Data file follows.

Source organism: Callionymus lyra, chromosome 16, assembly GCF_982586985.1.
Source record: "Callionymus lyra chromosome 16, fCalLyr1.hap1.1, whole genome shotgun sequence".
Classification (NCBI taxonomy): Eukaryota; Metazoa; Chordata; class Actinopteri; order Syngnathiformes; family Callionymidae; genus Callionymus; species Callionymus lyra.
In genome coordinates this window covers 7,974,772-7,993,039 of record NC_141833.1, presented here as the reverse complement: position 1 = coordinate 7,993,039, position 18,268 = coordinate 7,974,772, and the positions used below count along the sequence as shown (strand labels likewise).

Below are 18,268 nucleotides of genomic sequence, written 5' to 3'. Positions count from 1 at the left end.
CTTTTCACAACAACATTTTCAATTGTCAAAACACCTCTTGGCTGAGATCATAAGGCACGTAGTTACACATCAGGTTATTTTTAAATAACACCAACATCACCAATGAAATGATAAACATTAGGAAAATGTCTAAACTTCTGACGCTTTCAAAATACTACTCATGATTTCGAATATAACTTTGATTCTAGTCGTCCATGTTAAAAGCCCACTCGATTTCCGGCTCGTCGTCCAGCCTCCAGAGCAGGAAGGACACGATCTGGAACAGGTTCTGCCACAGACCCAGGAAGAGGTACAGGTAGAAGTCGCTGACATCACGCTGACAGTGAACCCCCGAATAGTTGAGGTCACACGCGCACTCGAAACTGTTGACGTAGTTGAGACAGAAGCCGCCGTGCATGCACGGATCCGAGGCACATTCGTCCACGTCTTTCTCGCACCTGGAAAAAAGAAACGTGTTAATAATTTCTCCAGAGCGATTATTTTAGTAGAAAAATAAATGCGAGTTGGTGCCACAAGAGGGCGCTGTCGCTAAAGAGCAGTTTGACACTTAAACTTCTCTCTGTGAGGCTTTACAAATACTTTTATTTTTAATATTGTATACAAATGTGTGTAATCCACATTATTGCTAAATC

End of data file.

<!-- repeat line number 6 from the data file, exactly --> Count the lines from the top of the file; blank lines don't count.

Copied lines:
CTTTTCACAACAACATTTTCAATTGTCAAAACACCTCTTGGCTGAGATCATAAGGCACGTAGTTACACATCAGGTTATTTTTAAATAACACCAACATCACCAATGAAATGATAAACATTAGGAAAATGTCTAAACTTCTGACGCTTTCAAAATACTACTCATGATTTCGAATATAACTTTGATTCTAGTCGTCCATGTTAAAAGCCCACTCGATTTCCGGCTCGTCGTCCAGCCTCCAGAGCAGGAAGGACACGATCTGGAACAGGTTCTGCCACAGACCCAGGAAGAGGTACAGGTAGAAGTCGCTGACATCACGCTGACAGTGAACCCCCGAATAGTTGAGGTCACACGCGCACTCGAAACTGTTGACGTAGTTGAGACAGAAGCCGCCGTGCATGCACGGATCCGAGGCACATTCGTCCACGTCTTTCTCGCACCTGGAAAAAAGAAACGTGTTAATAATTTCTCCAGAGCGATTATTTTAGTAGAAAAATAAATGCGAGTTGGTGCCACAAGAGGGCGCTGTCGCTAAAGAGCAGTTTGACACTTAAACTTCTCTCTGTGAGGCTTTACAAATACTTTTATTTTTAATATTGTATACAAATGTGTGTAATCCACATTATTGCTAAATC